Our weekly “New Starts” roundup of new and newsworthy transportation developments worldwide.
Whatever else might be said about the COVID-19 coronavirus pandemic, this much is clear: in the United States, the return to a “new normal” will not happen quickly, nor will the recovery be the rapid “V-shaped” one many economists hoped for after the country went on lockdown. But news from abroad suggests that one of the things we should prepare for as the economy recovers is an outcome that will dismay open-streets, pedestrian and bicycle advocates: commuters getting behind the wheel instead of returning to the buses and trains. Meanwhile, transit systems are beginning to restore service cut at the start of the lockdown, and they’re asking Washington to send them more money to help them provide what is now being reframed as an essential social service for those who need it most.
As Cities Reopen, Fearful Transit Riders Take to the Roads Instead
Advocates for reclaiming streets for non-auto uses may face an uphill battle to achieve their goals if early figures from cities now reopening around the world are any guide. According to charts published in a Washington Post feature, the COVID pandemic has sent transit ridership plunging in large cities everywhere, with drops of anywhere from 70 to 90 percent from year-ago levels on most of the world’s large transit systems.
But as these cities lift restrictions on travel and business activity, transit ridership isn’t recovering as fast as driving is. Bloomberg News reports that traffic-clogged roads have returned to several global cities, especially in China, that have lifted shutdown orders while riders continue to avoid their subway and bus networks. “Driving has emerged as the socially distant transportation mode of choice,” the article states. Several riders-turned-drivers quoted in the article cited fear of contracting the virus as a reason for their mode shift, and one worker in Frankfurt noted that her company was urging employees to avoid public transportation altogether.
And Quartz reports that while Americans are “driving like it’s 1999,” with vehicle miles traveled having fallen to that year’s level, states are already reporting increases in VMT even before lockdowns are lifted, a stat Massachusetts’ state transportation secretary attributes to “quarantine fatigue.”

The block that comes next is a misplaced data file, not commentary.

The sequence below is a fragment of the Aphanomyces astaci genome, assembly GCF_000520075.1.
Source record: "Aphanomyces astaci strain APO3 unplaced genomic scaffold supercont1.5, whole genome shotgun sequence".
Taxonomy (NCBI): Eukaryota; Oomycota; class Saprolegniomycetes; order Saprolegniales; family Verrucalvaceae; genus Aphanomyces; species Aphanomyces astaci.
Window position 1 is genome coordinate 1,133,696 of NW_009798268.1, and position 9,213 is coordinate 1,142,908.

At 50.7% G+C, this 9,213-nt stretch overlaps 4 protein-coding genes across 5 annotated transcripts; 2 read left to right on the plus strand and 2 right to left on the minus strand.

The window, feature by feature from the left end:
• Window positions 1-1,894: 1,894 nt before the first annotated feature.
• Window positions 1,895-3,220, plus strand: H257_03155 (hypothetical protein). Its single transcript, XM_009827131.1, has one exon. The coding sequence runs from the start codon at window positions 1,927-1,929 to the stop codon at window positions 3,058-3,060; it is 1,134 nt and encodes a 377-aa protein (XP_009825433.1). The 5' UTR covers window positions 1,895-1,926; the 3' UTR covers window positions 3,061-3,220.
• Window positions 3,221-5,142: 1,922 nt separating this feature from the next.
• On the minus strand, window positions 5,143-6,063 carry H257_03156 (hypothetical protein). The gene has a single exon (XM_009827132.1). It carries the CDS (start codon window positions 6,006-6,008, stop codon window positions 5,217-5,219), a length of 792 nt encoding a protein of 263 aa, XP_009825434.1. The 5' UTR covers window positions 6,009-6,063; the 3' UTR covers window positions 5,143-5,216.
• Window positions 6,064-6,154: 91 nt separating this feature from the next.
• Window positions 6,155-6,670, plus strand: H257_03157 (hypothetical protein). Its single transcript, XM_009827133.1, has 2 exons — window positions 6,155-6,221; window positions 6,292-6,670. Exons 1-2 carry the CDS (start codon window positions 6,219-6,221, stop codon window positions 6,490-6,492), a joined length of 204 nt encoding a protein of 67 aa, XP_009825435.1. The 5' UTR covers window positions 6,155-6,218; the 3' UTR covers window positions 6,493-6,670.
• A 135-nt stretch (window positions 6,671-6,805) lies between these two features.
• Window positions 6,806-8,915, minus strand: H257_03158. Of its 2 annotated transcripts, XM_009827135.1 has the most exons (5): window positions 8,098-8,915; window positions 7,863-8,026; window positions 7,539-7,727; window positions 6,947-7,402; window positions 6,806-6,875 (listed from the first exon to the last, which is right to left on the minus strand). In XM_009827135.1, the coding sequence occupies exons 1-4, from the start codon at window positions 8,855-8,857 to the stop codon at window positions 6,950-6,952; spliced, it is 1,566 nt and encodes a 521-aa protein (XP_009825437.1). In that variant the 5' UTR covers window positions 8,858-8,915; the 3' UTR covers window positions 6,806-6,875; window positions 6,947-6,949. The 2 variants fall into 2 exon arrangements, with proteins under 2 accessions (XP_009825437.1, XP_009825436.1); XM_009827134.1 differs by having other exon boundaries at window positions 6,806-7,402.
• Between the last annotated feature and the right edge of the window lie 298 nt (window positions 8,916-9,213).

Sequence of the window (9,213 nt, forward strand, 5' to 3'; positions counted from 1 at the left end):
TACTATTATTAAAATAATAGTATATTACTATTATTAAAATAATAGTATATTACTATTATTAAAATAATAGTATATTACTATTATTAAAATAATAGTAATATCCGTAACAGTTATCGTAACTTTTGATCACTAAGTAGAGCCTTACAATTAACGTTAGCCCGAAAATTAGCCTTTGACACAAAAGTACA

Another factor keeping riders off public transit: The shift to work from home. While only 40 percent of all U.S. jobs can be performed remotely, the share of workers who can work from home who actually do will likely remain higher even after the pandemic passes, according to an Atlantic article examining likely post-COVID work trends.
Notwithstanding all this, the complete- and open-streets advocates aren’t giving up the fight to reclaim space given over to cars for other uses. But they are sounding pessimistic in the near term: In an essay in Outside, bicycling reporter Eben Weiss wonders, “Could the Pandemic Kill Car Culture?” His conclusion: Maybe, if cities stick to previously announced plans to shift their transportation policies to favor pedestrians and bicyclists and de-emphasize car travel, but not in the near term thanks to those drivers getting back on the road.
Transit Systems Slowly Restore Service While Their Executives Ask Washington for More Relief Money
Yet even while ridership remains significantly below pre-pandemic levels on transit systems all across America, some systems are moving to restore service cut in response to plunging ridership and transit worker demands for greater protection from the virus. In late April, San Francisco’s Municipal Transportation Agency (SFMTA), the first large transit system to implement a drastically reduced service plan, restored some of the bus service it had cut. And this coming Monday (May 18), the Southeastern Pennsylvania Transportation Authority (SEPTA) will restore all of the surface transit service that it cut under a “lifeline” service plan implemented just over one month ago. In addition, services will run on their regular weekday schedules instead of the Saturday ones adopted in late March.
One of the reasons for the ramp-up in service is to ensure that the essential workers using it can maintain social distancing. Capacity reductions intended to promote social distancing on the buses mean more buses must run on routes still operating in order to safely carry the riders that remain, and as the lockdowns have dragged on, more riders have opted to travel again, leading to overcrowding on some of those buses.